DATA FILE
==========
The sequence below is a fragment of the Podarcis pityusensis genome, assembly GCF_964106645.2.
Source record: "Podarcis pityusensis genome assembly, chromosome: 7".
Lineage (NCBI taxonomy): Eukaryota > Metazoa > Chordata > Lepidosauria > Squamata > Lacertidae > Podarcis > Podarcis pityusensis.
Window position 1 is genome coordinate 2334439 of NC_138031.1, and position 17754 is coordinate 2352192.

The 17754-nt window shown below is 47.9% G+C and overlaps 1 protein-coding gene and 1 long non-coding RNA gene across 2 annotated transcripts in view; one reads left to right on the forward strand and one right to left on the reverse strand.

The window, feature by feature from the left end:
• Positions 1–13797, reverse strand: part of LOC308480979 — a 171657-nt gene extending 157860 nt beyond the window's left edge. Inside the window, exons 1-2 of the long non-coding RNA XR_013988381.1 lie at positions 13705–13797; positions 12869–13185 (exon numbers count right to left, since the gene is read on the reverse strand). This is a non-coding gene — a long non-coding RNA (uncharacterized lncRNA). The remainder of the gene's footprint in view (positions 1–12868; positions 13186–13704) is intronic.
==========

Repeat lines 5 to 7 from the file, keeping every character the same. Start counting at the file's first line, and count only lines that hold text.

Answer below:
The 17754-nt window shown below is 47.9% G+C and overlaps 1 protein-coding gene and 1 long non-coding RNA gene across 2 annotated transcripts in view; one reads left to right on the forward strand and one right to left on the reverse strand.

The window, feature by feature from the left end:
• Positions 1–13797, reverse strand: part of LOC308480979 — a 171657-nt gene extending 157860 nt beyond the window's left edge. Inside the window, exons 1-2 of the long non-coding RNA XR_013988381.1 lie at positions 13705–13797; positions 12869–13185 (exon numbers count right to left, since the gene is read on the reverse strand). This is a non-coding gene — a long non-coding RNA (uncharacterized lncRNA). The remainder of the gene's footprint in view (positions 1–12868; positions 13186–13704) is intronic.